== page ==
Snow White (2001)
Directed by Caroline Thompson

Artistic & Entertainment Value
* ½

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When his wife dies while giving birth to a daughter, John (Tom Irwin), a woodsman, sets out to find his newborn baby nourishment, but, instead, collapses in a snowstorm. The tears he subsequently sheds in his despair free a spirit, the Green Eyed One (Clancy Brown), who, in gratitude, grants him three wishes. John first asks for milk for his child, which is promptly given to him. Then he requests that his wife be returned to life. As the spirit cannot, however, resurrect the dead, he offers John, in her place, a kingdom to rule and a queen to wed. In order to fulfill this promise, the spirit transforms his hideous sister Elspeth (Miranda Richardson) into a beautiful woman and marries her to John. Although he has so escaped his earlier woes, John's troubles do not cease, and, sixteen years later, after his daughter, Snow White (Kristin Kreuk), has grown into a young woman, the cruel Elspeth becomes jealous of that girl and resolves to murder her. Fortunately, Snow White is able to escape from her tormentor and finds refuge in the home of seven dwarfs, who live deep in a forest.

Caroline Thompson's Snow White is an absolutely dreadful adaptation of the fairy tale told by the Brothers Grimm.

There really is almost nothing in the movie for which it can be complimented. The acting and script are not only atrocious, but also have an awkward modern quality that makes much of the film genuinely painful to watch. The sets are, without exception, remarkably shoddy. In fact, most of the movie looks as though it had been filmed in a garden behind someone's house. The costumes, sadly, are just as bad. Almost all are tacky and cheap, and some, like those worn by the dwarfs, each of whom is dressed in one of the colors of the rainbow, are also ridiculously gaudy.

In addition to such shortcomings, the movie is burdened by a number of absurd conceits. The dwarfs, for example, are named after the days of the week, and each is stated as having the personality of a child born on that day as these are given by the old nursery rhyme. Thus, as "Wednesday's child is full of woe," the dwarf named Wednesday is foul tempered. Actually, Wednesday, who is played by Vincent Schiavelli, is not a dwarf, but an ordinary sized man. What is more, the dwarfs, who here have the power to transport themselves to any place in the world by lining up and forming a rainbow, are introduced into the story when they so arrive outside of Elspeth's garden while searching for lost gnomes. These, cleverly, have been transformed by the hag into garden ornaments. The list of such nonsense goes on and on.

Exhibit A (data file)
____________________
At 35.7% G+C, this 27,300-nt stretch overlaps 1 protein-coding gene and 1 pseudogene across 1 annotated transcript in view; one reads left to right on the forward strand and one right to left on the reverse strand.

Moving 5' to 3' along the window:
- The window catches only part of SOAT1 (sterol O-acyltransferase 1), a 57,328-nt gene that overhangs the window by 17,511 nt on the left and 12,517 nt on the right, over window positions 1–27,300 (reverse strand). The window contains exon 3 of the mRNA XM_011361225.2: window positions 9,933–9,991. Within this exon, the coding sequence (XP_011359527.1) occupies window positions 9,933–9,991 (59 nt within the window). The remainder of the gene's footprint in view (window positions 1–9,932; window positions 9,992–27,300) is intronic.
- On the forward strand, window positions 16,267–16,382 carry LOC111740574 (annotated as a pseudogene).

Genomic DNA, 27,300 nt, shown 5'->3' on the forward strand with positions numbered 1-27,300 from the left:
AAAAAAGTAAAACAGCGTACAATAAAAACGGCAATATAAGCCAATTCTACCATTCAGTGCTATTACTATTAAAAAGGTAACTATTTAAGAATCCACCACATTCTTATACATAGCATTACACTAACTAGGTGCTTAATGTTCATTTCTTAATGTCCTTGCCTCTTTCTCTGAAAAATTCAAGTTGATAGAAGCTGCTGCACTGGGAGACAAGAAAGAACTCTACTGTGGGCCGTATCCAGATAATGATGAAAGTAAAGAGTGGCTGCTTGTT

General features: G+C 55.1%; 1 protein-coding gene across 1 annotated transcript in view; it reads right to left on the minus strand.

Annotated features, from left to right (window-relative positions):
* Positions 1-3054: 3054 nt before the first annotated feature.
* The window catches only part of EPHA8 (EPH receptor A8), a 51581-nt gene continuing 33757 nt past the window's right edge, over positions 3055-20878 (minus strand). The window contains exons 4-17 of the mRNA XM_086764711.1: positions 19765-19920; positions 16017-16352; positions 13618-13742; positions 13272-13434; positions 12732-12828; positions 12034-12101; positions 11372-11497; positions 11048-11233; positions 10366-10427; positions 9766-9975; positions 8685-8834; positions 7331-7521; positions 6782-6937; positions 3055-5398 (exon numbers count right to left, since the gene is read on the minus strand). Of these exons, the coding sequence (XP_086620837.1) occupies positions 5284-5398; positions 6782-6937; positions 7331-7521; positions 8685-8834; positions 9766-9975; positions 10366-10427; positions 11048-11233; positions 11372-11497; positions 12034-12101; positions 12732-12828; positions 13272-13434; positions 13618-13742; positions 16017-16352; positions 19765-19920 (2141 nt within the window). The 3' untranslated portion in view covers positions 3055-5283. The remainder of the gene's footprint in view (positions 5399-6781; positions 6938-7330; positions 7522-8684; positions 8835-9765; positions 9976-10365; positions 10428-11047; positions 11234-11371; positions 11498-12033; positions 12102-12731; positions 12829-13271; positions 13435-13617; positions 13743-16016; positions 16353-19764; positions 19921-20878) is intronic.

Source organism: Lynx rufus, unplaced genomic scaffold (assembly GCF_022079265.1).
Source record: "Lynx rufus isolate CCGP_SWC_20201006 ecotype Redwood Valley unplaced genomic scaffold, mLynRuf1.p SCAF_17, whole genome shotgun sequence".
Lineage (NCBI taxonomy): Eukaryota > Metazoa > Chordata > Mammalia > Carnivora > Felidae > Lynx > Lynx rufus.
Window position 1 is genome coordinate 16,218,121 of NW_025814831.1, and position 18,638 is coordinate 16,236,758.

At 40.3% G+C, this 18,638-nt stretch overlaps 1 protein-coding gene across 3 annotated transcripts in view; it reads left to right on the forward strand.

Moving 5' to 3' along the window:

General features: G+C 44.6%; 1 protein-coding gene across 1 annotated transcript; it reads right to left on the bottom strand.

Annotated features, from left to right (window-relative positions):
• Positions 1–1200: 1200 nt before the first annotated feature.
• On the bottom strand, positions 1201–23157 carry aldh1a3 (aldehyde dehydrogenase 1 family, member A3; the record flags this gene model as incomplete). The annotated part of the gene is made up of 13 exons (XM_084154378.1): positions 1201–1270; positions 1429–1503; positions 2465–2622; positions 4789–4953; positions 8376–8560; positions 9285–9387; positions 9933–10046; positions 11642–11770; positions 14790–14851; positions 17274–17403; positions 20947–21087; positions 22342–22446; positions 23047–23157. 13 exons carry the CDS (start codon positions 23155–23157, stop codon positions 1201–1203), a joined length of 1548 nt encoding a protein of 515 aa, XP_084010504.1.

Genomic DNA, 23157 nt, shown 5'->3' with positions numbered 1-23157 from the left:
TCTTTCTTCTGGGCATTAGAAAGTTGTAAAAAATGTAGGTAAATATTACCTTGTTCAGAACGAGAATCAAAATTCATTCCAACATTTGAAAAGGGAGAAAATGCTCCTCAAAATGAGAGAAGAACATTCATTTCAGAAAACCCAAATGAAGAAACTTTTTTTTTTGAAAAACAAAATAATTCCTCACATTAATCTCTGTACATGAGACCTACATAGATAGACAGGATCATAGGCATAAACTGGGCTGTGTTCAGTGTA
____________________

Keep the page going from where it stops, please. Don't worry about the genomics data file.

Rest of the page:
Scattered here and there amongst such ghastly elements, Thompson has, fortunately, included a few appealing details. Kristin Kreuk, for instance, is an attractive young woman and is always pleasant to look at, even if her acting skills are not equal to her physical charms. Some of the apparitions that emerge out of the queen's magical mirror are creepy and captivating, and the costumes and make-up used to create the Green Eyed One and to change Miranda Richardson into a hideous, balding crone afflicted with boils and sores are simultaneously repulsive and eerie. Such virtues cannot, however, compensate for the movie's numerous flaws.

Snow White is, in fact, a poorly made and generally boring film that is best avoided.

Review by Keith Allen

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